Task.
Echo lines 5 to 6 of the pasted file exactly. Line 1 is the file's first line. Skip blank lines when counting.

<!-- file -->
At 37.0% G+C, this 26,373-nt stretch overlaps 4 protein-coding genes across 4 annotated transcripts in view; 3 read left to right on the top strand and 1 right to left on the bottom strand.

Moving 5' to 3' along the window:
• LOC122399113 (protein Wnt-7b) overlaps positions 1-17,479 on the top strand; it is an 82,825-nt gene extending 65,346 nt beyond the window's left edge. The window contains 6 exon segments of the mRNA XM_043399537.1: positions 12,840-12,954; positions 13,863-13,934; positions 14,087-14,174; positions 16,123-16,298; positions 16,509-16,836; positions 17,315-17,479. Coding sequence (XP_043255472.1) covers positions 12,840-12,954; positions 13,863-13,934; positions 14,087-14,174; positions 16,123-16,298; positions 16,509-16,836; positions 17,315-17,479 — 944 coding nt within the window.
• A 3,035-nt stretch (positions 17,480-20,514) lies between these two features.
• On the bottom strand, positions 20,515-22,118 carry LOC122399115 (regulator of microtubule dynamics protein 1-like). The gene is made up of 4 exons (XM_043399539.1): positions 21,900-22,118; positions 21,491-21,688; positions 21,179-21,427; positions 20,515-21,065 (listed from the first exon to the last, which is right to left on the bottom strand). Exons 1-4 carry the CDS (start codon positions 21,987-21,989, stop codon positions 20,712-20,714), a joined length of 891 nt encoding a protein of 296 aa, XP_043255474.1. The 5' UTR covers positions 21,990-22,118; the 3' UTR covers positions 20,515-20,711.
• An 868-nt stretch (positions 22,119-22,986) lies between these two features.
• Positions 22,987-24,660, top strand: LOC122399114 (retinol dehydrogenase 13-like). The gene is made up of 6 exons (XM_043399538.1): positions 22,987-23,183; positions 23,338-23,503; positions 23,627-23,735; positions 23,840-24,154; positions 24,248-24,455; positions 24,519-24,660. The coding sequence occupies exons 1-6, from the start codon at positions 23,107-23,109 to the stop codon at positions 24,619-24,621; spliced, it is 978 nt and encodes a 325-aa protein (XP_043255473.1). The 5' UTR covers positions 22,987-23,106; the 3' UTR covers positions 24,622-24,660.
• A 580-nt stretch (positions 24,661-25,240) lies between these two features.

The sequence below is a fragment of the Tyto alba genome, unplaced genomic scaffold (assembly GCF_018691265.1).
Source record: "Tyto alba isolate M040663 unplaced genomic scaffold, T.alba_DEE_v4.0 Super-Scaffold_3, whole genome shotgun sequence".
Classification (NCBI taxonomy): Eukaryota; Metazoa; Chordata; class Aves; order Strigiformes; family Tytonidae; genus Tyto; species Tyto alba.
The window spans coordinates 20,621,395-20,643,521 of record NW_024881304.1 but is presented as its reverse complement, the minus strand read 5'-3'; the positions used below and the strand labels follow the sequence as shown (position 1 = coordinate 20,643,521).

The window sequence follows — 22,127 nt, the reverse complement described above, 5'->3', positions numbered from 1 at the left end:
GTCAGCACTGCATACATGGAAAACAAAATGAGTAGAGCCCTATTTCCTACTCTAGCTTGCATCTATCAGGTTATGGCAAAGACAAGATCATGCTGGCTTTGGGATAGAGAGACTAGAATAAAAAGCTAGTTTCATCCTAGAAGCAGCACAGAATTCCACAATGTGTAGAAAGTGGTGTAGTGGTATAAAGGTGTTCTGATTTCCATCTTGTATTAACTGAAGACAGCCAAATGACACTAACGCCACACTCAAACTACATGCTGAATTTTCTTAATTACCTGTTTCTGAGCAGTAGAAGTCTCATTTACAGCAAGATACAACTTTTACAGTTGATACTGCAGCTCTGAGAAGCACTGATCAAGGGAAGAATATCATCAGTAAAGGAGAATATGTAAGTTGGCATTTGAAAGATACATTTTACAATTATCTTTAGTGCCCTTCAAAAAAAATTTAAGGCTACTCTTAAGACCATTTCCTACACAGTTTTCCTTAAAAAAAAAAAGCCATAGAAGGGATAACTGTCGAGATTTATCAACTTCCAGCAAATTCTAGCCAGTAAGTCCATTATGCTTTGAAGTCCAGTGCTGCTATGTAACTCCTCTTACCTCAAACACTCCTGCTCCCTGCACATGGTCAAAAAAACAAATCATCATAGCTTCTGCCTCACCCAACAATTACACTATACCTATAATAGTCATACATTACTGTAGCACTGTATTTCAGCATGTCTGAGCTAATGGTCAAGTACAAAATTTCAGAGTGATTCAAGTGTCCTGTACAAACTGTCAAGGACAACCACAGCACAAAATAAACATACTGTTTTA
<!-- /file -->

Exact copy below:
• On the bottom strand, positions 20,515-22,118 carry LOC122399115 (regulator of microtubule dynamics protein 1-like). The gene is made up of 4 exons (XM_043399539.1): positions 21,900-22,118; positions 21,491-21,688; positions 21,179-21,427; positions 20,515-21,065 (listed from the first exon to the last, which is right to left on the bottom strand). Exons 1-4 carry the CDS (start codon positions 21,987-21,989, stop codon positions 20,712-20,714), a joined length of 891 nt encoding a protein of 296 aa, XP_043255474.1. The 5' UTR covers positions 21,990-22,118; the 3' UTR covers positions 20,515-20,711.
• An 868-nt stretch (positions 22,119-22,986) lies between these two features.